Pleading the Sixth: In October 2014, the prosecutors’ association in South Carolina released their 2015-2016 budget request, stating that prosecutors in that state carry 2.5 times the “criminal justice” caseload standards recommended by the American Bar Association (ABA) in seeking a 43% increase in state funding. But wait – the ABA doesn’t have numerical caseload standards for the prosecution. In December, the ABA responded to the misappropriation of national defender caseload standards by the South Carolina prosecutors.
“The American Bar Association has set a criminal caseload standard of no more than 150 felony cases or 400 misdemeanor cases per attorney,” stated the 2015-2016 biennium funding request of the South Carolina Commission on Prosecution Coordination (SCCPC). SCCPC is the coordinating body for state’s circuit solicitors. The caseload standards were cited in an attempt to increase state support of the prosecution by 43% (up from $13,692,946 to $21,457,875).
On December 16, 2014, American Bar Association (ABA) made public a letter to the SCCPC from the ABA Director of Governmental Affairs, Thomas Susman, informing them that the “ABA has not adopted numerical caseload limits for prosecutors,” and asking that SCCPC “correct the erroneous reference to the ABA in citing authority for numerical caseload limits for prosecutors.” The letter points out that the only numerical caseload standards existent are for indigent defense providers.
The 6AC takes no position on the need for more prosecutors in South Carolina; that is a funding decision best left to local policymakers and taxpayers to decide. But we note that prosecutors in every state can handle a greater number of cases than public defense providers because prosecutors have all of law enforcement at their disposal while defense systems must conduct all investigations for themselves. Moreover, prosecution workload standards are not needed because prosecutors can control their own workload by dismissing marginal cases or offering better plea deals, whereas defenders are constitutionally required to provide competent and ethical representation to each and every person assigned to the indigent defense system by the courts.
That national prosecutorial caseload standards cannot be determined was made clear in the 2002 American Prosecutors Research Institute (APRI) report How Many Cases Should a Prosecutor Handle? The U.S. Department of Justice, Bureau of Justice Assistance funded APRI to conduct weighted caseload studies in 56 prosecutors offices across the nation to determine if national prosecutor caseload standards could be derived. APRI concluded that, “it is not feasible to develop national caseload and workload standards.” Interestingly, one of the reasons for APRI’s conclusion is that the length of time a prosecution needs to take on a case is directly related to whether the defense attorney is a public defender operating under excessive caseload or a private attorney retained by the defendant (noting that prosecutors can handle more cases if facing off against overloaded defenders versus private attorneys who are “more likely to extend court processes by using preliminary hearings for discovery purposes, filing motions, and requesting continuances”).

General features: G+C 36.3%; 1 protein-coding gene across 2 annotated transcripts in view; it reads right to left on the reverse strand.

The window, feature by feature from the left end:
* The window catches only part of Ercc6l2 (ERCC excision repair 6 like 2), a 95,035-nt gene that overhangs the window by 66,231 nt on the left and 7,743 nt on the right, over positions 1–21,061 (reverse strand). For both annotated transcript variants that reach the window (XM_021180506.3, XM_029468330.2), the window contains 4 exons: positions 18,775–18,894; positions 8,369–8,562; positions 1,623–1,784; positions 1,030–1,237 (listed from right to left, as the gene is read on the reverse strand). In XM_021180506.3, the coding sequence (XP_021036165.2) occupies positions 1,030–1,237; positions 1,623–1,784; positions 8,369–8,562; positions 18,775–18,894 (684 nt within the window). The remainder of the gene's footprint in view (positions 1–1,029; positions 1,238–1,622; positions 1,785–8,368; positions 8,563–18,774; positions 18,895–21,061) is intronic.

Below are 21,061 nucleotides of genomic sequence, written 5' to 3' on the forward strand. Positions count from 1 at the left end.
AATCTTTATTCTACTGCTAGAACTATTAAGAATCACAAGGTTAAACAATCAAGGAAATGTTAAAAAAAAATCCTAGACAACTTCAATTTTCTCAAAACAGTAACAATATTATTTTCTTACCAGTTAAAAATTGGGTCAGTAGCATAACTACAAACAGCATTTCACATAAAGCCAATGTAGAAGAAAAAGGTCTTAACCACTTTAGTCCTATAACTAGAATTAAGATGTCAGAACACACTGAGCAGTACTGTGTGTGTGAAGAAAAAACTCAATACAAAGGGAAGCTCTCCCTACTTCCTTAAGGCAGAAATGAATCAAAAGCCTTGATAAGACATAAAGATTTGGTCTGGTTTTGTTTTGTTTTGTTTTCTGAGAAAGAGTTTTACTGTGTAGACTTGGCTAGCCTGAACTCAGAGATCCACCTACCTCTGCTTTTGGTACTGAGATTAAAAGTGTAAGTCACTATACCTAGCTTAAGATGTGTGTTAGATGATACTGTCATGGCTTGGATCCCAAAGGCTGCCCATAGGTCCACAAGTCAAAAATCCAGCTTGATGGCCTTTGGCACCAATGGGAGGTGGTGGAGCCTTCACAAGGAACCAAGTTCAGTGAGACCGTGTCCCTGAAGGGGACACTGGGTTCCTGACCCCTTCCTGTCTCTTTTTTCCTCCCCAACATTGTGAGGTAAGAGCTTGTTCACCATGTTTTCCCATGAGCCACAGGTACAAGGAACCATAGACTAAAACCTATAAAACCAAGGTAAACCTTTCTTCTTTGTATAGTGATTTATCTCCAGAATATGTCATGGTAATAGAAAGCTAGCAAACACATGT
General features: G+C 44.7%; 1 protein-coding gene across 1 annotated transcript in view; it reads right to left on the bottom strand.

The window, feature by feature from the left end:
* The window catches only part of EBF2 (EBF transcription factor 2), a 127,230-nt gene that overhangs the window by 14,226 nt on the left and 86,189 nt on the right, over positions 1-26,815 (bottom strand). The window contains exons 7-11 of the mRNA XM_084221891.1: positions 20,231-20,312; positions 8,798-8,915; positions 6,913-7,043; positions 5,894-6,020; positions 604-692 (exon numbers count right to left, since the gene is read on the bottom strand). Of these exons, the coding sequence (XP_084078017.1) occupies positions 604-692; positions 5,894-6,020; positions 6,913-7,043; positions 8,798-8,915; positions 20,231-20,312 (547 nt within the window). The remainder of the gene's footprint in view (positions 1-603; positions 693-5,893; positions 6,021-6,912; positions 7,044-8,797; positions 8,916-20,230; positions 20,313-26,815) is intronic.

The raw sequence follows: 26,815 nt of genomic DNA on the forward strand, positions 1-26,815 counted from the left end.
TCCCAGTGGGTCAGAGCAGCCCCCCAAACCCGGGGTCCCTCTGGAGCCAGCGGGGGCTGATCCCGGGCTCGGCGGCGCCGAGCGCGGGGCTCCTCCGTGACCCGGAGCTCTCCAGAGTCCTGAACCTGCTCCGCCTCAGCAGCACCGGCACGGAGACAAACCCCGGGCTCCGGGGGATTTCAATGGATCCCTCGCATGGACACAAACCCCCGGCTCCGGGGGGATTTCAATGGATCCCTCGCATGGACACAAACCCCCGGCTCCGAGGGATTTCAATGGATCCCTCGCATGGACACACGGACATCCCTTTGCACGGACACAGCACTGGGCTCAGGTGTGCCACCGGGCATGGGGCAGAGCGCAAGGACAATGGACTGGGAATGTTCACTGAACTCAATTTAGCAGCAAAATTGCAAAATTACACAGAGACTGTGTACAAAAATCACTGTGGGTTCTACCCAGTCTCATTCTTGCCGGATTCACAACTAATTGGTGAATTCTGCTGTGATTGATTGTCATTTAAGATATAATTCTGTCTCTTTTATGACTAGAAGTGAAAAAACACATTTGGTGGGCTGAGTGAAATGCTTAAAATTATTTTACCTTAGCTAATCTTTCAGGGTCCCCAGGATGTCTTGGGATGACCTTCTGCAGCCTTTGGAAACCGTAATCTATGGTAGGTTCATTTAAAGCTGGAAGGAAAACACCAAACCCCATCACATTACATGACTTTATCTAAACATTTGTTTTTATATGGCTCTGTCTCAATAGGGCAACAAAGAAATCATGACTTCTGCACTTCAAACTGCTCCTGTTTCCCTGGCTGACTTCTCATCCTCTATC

The issue is of particular interest because, according to a story in the November 22, 2014 Post and Courier, SCCPC faces “competition for funds from the state’s Commission on Indigent Defense, which is asking for about $4 million more to add about 36 public defenders to its current total of 219.” (For more information on the structure and funding of indigent defense services in South Carolina, click here.)
The 6AC joins the ABA in its pronouncement that “an expansion of prosecutorial resources absent a commensurate expansion of defender resources” in South Carolina violates the ABA Ten Principles of a Public Defense Delivery System call for parity of workload, salaries and other resources between the prosecution and the defense (Principle 8). We also agree with the sentiments of the South Carolina Commission on Indigent Defense Executive Director, Patton Adams as reported to the Post and Courier: “The system is so interlinked that in order for the dockets to move, you have to have enough people in all of these functions – judges, prosecutors and public defenders – for it to operate efficiently.”